Frida Kahlo is such a world-renowned icon that one mention of her name immediately brings her legendary paintings to mind. Although the Mexican artist is known best for her artwork, fans have also taken an interest in her personal style.
That's the reason fashion scholar Circe Henestrosa decided to curate the "Appearances Can be Deceiving: The Dresses of Frida Kahlo" exhibition. Henestrosa wanted to display Kahlo's archived items to highlight "construction of identity through disability and ethnicity."
"We must remember that Frida — like [her husband] Diego [Rivera] — wanted the colors, the dress, the culture of Mexican women to be public and known," Carlos Phillips, head of the museums that feature Kahlo and Rivera's work, told Reuters.
When Kahlo died in 1954, Rivera locked all of her personal possessions in the bathroom of La Caza Azul, their Mexico City home. He mandated that the items must remain hidden for 15 years after his death, according to Henestrosa.
Although Rivera died three years after Kahlo, the room wasn't opened until 2004.
In 2011, Henestrosa invited photographer Ishiuchi Miyako to shoot over 300 unseen items from Kahlo's house (which is now the Frida Kahlo Museum) for the exhibition. Miyako cataloged Kahlo's intimate collection, from her cast to her dresses and shoes, in a raw, unfiltered way.
Here are 20 of her belongings that will leave you speechless:
These cat eye sunglasses were in perfect condition.
A simple black blouse.
We can definitely imagine Kahlo in these colorful boots.
As The Guardian reports, "Kahlo’s right leg was thinner than her left after childhood polio," which could account for the stacked heel on the right shoe.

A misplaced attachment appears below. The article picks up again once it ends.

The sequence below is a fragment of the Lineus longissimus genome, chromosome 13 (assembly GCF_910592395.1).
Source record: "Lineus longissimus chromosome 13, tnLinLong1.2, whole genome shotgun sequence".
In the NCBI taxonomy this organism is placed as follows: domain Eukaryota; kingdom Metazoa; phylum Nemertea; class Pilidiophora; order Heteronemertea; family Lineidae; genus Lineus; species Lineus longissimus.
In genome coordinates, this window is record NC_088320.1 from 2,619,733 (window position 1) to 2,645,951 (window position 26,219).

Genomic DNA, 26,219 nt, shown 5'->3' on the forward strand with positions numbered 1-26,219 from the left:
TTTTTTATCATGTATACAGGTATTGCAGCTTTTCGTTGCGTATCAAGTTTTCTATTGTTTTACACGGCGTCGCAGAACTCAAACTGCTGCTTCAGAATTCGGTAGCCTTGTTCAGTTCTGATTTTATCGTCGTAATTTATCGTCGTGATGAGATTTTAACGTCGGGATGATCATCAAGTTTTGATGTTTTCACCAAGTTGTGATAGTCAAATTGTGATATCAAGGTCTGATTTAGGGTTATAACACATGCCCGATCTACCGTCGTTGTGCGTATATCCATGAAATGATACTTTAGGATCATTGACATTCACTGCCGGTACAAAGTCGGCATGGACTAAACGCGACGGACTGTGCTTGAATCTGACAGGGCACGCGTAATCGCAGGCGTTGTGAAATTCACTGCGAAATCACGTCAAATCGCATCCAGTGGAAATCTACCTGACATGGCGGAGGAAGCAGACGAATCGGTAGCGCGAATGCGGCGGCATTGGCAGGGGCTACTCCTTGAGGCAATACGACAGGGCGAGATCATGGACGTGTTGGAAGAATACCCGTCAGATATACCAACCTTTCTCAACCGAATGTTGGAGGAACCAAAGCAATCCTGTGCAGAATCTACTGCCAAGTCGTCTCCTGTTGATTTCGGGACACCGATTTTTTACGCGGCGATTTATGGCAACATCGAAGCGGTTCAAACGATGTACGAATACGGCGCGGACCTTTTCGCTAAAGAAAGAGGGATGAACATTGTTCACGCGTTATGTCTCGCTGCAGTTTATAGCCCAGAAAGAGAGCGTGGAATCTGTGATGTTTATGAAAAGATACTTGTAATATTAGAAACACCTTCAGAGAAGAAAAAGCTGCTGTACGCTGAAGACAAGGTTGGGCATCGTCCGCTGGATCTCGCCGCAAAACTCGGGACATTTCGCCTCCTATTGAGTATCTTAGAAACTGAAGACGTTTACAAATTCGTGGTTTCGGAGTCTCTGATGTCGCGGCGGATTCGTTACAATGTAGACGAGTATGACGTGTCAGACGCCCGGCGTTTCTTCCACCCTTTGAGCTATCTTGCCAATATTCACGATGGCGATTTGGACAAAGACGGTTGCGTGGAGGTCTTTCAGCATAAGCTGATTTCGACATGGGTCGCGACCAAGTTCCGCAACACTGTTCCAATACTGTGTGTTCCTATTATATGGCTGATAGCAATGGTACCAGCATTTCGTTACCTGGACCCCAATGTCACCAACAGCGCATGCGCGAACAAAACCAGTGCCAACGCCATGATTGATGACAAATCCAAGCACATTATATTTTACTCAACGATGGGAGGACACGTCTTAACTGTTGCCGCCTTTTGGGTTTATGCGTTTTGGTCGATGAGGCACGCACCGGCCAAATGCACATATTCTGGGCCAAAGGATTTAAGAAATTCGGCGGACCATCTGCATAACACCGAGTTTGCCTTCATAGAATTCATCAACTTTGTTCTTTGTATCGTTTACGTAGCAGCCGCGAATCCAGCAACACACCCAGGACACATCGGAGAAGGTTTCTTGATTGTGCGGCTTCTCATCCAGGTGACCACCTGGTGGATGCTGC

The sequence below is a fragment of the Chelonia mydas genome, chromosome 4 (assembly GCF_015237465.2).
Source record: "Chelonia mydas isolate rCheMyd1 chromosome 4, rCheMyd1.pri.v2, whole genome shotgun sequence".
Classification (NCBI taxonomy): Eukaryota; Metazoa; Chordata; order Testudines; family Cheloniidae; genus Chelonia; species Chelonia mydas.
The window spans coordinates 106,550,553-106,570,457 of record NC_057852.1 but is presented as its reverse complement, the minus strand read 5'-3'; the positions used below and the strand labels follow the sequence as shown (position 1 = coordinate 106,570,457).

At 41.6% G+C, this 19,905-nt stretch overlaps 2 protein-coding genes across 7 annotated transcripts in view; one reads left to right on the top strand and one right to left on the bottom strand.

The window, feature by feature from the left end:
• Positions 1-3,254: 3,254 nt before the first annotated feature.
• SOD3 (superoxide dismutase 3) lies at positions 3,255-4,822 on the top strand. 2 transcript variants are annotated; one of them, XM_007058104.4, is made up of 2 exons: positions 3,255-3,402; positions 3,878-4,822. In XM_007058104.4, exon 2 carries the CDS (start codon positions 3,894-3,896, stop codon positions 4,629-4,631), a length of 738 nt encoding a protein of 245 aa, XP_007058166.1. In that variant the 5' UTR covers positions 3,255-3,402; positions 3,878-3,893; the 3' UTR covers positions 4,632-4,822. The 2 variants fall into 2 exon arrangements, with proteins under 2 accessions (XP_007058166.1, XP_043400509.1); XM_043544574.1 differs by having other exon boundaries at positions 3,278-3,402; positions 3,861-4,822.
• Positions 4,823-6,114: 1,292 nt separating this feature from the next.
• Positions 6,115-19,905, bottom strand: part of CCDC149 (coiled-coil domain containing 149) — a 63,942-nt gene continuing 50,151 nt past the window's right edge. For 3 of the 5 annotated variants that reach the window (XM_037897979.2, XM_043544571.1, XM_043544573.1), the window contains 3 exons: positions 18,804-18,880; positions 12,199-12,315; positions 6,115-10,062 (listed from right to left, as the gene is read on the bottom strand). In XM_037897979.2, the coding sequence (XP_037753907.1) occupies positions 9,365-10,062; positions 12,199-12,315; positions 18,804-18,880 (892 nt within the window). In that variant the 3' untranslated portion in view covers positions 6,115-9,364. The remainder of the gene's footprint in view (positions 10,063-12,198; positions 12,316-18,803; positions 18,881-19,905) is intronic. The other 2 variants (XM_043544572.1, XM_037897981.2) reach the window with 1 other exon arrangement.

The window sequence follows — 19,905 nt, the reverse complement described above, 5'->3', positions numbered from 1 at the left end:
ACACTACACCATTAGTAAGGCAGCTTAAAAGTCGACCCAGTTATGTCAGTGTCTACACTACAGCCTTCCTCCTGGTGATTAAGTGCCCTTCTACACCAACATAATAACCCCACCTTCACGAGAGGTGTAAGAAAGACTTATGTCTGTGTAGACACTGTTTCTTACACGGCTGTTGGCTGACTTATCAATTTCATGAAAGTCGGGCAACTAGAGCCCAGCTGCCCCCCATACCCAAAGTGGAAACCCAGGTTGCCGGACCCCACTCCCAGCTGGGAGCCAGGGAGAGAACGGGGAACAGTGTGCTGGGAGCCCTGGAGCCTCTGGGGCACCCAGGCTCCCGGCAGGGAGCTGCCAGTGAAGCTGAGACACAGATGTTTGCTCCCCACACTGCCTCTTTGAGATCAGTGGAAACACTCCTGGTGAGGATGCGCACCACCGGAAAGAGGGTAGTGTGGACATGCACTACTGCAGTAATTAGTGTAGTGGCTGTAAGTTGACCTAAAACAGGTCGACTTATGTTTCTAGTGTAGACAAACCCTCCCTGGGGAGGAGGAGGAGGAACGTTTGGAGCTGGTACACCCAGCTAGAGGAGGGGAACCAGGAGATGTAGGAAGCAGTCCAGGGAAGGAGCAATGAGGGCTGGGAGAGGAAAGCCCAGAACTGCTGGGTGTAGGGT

Black gloves that are both wildly interesting and a bit eerie.
She loved to accessorize!
Kahlo wore a prosthetic leg. Her right leg was amputated because she contracted gangrene.
Gangrene is a condition that happens after there is a loss of blood supply in the body due to an illness or infection.
After her infamous and life-changing bus accident, she wore a full-body cast for a couple of months.
Of course she attached a green silk skirt to her body corset.
And this was one of her corsets sans attachments.
She didn't let her injury stop her from wearing vibrant colors and patterns.
Although this swimsuit may be old, the style of it is something that you can find in some stores today.
A traditional Tehuana dress...
...and a Tehuana headdress.
Naturally she turned her cast into art as well.
A simple striped scarf that looks brand new.
Her vest which could have given her relief from some of the pain she may have been experiencing.
A close shot of her stockings.
Her brush still had some strands of her hair.
Her Revlon nail polishes also managed to stay intact.
The left appears to be a dark green while the right is a pink-hued red.